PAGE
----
The European Union is under pressure to take a tough line with Russia when its foreign policy chief meets officials in Moscow amid international outcry over the jailing of the country's opposition leader Alexei Navalny.
Josep Borrell says he will raise Mr Navalny's case with Russian foreign minister Sergei Lavrov on Friday, when he also plans to meet members of civil society groups that are being targeted by an increasingly authoritarian Kremlin.
After a series of failed attempts to "reset" relations with Moscow, the EU faces calls to adopt a stronger stance with Russian president Vladimir Putin, but member states disagree over how to sway the country's ruler of 20 years.
Vladimir Ashurkov, executive director of Mr Navalny's anti-corruption foundation, recently urged US president Joe Biden to sanction 35 Russian politicians, businessmen, security officials and state media figures with close ties to Mr Putin.
"This [list] needs to be in Josep Borrell's suitcase when he leaves for Moscow ... and rolled out if his visit fails to achieve progress," said Guy Verhofstadt, a senior member of the European Parliament and former Belgian prime minister.
“It’s no use going to Moscow just to advertise his weakness. What a shame that would be, to see the EU again handicapped by its own unanimity rule, the pace of its foreign policy set by those unwilling to move.”
The EU's eastern states and France want Germany to halt its Nord Stream 2 gas pipeline project with Russia; Berlin is unwilling to do so, however, and members including Hungary, Italy, Bulgaria and Cyprus have at times objected to the imposition of stricter sanctions on Moscow.
Amnesty International urged the EU on Wednesday to "take robust and public action to support those in Russia who courageously defend human rights in the face of spiralling levels of repression."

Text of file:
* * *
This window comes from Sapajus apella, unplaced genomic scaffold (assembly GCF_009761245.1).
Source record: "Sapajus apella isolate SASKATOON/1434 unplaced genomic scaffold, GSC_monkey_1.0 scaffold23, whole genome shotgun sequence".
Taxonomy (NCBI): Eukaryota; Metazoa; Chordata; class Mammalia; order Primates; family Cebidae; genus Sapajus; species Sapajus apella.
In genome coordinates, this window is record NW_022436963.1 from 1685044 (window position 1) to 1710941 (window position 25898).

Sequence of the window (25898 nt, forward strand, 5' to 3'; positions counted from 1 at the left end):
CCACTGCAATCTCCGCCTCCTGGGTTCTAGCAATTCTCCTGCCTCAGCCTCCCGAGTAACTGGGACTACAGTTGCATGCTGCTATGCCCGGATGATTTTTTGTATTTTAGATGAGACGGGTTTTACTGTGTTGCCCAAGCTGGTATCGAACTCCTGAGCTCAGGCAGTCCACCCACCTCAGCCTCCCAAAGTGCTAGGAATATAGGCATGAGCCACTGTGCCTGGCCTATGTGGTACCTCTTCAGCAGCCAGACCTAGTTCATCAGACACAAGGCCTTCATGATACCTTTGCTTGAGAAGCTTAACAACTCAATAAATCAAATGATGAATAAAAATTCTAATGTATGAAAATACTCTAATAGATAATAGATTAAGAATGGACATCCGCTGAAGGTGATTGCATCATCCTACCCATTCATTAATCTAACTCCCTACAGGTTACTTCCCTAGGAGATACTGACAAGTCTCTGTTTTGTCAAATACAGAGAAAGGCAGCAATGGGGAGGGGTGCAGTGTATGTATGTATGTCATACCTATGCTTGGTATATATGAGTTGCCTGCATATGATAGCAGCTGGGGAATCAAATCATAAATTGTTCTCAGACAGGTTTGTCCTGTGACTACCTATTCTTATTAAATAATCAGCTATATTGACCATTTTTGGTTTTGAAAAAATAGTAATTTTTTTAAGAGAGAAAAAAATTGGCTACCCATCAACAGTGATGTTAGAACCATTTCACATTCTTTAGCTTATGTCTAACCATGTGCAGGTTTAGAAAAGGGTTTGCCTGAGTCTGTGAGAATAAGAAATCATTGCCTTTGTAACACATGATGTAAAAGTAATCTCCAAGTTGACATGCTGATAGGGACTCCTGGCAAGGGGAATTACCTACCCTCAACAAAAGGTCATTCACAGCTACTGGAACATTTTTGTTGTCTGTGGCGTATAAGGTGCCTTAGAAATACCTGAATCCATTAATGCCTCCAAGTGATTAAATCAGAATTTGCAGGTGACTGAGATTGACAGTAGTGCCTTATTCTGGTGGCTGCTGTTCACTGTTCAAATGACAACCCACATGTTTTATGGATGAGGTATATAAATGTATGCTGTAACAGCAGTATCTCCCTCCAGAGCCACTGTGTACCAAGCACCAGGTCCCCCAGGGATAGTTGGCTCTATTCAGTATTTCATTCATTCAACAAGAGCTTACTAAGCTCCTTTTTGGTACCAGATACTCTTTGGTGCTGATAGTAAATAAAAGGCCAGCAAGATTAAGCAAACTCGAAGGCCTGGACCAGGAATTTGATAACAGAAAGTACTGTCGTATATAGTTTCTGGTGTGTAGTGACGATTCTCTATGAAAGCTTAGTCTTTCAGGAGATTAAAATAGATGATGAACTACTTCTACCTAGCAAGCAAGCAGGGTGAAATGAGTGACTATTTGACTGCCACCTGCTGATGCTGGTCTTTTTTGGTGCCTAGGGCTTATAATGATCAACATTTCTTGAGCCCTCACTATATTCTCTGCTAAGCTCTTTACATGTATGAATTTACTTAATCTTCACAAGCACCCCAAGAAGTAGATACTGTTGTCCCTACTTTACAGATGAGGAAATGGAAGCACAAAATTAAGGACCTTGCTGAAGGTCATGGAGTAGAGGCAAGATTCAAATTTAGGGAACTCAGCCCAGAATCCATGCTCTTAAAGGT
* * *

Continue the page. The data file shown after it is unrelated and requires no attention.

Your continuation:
The group said Mr Borrell must “send a strong signal that empowers civil society and counters any perception that business with the EU continues as usual while the Russian authorities orchestrate a wide-scale clampdown on human rights and dissent.”
Mr Navalny was jailed for two years and eight months for allegedly violating his parole by failing to report to the Russian authorities late last year, when he was recovering abroad from a near-fatal poisoning in Siberia; the Kremlin denies that it ordered the nerve-agent attack and his imprisonment.
The campaigner was arrested last month on his return from Germany, sparking rallies across Russia in which more than 9,000 people were detained; after he was sentenced on Tuesday, riot police arrested another 1,400 demonstrators in Moscow and Saint Petersburg, and beat many unarmed protesters with batons.
“Regarding events in Russia, and not only with Navalny, the West’s coverage is selective and one-sided. The hysteria that we have heard concerning the trial in the Navalny case is way over the top,” Mr Lavrov complained.
He said he had sent Mr Borrell footage comparing how police in Russia and in EU states handle protests, so that “while preparing for his upcoming visit to Moscow ... he could get acquainted with how we see the objective picture”.